- Are students having trouble accessing their content?
- Are new students blocked from signing up for Magoosh?
If the answer to to any of the above is “yes,” we’ll certainly prioritize it for the week.
2. Is this task related to a quarterly goal?
- Each quarter, our company creates goals that multiple departments collaborate on. One such theme might be “ACT & SAT student engagement,” and many engineering tasks of various sizes can come out of that.
If the task is directly related to a goal, we’ll likely prioritize it!
3. What is the impact to effort ratio?
- How many students is this impacting? Is this issue occurring for all iOS students? Or just 1% of our Android students?
- How much engineering effort will it require?
- What is the revenue impact?
- Will it save time for someone else on the team?
- Is there a workaround — like using our website instead of the mobile app?
If the issue is impacting a large number of students, we’ll prioritize it. If its impact is relatively small and/or if there is an easy workaround, we likely won’t.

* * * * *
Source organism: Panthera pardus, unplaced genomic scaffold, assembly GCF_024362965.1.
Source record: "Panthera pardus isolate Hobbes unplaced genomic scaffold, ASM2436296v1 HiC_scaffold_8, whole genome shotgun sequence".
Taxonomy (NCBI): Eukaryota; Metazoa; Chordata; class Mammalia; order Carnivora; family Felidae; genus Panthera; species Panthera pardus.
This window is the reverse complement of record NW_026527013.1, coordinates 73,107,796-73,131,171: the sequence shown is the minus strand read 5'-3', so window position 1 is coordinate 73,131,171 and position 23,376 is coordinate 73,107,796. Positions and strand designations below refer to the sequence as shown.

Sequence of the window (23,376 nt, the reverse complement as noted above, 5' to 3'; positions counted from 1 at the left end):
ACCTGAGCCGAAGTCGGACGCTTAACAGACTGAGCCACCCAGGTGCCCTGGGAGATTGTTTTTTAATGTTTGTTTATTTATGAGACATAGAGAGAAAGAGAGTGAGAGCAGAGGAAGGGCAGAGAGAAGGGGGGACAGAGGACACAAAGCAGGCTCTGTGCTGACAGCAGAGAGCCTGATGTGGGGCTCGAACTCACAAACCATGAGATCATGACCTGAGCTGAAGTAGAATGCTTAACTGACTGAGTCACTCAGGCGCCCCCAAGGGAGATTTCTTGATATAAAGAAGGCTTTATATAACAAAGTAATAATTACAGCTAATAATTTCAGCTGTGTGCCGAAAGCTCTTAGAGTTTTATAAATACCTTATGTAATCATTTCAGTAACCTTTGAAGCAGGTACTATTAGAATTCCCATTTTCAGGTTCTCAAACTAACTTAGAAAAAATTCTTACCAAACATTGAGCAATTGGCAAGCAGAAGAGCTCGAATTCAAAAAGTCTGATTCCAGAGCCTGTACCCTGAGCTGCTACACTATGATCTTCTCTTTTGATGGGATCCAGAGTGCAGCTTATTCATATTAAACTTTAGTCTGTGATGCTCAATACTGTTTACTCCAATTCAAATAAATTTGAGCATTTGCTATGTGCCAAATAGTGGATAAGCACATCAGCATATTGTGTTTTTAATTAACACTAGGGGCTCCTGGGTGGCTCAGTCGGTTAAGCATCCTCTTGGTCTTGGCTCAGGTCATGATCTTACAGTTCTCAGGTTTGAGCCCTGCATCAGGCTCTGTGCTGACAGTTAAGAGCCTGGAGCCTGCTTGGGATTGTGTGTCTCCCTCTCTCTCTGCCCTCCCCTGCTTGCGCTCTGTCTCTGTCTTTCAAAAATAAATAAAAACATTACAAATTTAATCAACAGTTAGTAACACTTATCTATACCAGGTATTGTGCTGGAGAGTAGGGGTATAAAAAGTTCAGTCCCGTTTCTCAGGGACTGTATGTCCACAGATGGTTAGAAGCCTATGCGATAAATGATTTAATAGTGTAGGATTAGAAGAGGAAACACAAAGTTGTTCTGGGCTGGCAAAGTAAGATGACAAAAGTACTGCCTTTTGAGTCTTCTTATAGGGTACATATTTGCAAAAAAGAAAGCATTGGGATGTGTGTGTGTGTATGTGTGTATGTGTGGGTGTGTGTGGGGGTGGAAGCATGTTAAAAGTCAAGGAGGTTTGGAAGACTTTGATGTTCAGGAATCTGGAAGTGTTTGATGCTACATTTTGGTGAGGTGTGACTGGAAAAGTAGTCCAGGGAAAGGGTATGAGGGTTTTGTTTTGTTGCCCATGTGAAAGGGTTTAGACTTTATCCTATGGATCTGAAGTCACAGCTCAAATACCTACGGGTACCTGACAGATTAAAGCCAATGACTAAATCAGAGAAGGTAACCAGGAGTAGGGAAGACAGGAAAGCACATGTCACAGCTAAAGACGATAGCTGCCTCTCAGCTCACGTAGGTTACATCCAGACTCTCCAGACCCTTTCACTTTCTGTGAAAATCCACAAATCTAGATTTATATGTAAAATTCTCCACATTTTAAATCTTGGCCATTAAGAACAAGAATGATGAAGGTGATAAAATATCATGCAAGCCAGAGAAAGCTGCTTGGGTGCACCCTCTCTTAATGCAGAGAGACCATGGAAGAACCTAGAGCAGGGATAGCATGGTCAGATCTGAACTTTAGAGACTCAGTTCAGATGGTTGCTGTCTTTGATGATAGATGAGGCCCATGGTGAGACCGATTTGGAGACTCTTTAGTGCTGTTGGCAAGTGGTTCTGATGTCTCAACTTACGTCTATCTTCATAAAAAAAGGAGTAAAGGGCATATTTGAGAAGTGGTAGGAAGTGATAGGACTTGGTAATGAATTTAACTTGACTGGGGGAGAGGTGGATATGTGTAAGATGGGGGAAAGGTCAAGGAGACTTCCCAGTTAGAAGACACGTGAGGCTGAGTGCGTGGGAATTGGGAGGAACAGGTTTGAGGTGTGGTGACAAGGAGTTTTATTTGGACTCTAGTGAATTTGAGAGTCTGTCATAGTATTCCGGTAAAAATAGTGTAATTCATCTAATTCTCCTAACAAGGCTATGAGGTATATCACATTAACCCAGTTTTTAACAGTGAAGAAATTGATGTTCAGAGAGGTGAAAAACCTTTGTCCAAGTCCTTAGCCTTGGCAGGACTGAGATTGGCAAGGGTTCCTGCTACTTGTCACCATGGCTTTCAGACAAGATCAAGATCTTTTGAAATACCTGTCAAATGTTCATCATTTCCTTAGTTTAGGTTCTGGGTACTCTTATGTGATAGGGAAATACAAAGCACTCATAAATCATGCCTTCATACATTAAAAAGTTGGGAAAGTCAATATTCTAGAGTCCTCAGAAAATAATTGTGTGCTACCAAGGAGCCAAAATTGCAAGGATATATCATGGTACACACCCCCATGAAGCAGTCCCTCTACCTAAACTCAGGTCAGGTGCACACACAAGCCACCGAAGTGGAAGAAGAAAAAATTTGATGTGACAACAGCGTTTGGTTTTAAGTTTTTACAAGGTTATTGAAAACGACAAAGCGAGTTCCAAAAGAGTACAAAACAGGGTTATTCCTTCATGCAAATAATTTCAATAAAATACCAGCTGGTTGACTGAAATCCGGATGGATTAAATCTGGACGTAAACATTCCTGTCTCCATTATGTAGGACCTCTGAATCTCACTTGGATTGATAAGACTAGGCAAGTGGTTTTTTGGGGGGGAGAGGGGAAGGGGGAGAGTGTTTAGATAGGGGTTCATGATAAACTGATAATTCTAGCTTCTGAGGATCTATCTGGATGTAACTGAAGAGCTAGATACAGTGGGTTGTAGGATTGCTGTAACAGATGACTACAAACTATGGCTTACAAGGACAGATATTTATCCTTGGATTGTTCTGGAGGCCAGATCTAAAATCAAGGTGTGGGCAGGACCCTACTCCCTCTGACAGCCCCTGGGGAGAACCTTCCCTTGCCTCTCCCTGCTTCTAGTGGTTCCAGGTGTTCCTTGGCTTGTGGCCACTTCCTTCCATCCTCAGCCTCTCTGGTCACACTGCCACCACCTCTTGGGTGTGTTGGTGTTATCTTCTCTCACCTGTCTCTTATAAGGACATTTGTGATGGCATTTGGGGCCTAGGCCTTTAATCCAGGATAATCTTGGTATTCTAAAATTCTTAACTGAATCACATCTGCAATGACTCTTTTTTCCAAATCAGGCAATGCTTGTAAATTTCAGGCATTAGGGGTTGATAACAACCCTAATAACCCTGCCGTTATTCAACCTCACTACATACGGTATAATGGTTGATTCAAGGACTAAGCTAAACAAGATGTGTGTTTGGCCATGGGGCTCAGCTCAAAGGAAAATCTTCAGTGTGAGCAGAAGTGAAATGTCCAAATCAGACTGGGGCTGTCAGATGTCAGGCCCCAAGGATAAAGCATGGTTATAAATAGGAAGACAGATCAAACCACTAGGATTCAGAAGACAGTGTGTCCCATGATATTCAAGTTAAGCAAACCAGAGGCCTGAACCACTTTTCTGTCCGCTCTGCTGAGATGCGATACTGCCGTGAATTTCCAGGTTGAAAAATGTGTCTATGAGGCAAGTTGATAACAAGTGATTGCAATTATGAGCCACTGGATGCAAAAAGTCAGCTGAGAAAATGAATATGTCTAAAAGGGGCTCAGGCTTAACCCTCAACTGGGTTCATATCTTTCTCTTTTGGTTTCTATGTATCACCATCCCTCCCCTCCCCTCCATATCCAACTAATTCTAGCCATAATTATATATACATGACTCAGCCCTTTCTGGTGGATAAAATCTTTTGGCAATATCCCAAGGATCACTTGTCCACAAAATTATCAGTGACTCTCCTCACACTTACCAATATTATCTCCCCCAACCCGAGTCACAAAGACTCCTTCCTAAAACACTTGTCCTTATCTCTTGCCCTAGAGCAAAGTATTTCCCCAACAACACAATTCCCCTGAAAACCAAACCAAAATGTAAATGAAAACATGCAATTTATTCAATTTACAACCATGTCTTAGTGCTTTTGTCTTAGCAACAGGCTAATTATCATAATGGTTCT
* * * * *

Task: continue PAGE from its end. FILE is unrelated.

4. Can we solve most of the problem without engineering effort?
- Can someone else on the team solve this issue without code?
- Can we periodically run a query to temporarily address the issue?
- Non-engineers often use Zapier, Google Sheets, and other tools to automate some processes that otherwise would have to go through the engineering team. Is that possible here?
- How confident are we that the new feature will stick around, and solve the problem effectively? Is it possible that we’ll have to iterate on this later because we don’t have all the requirements?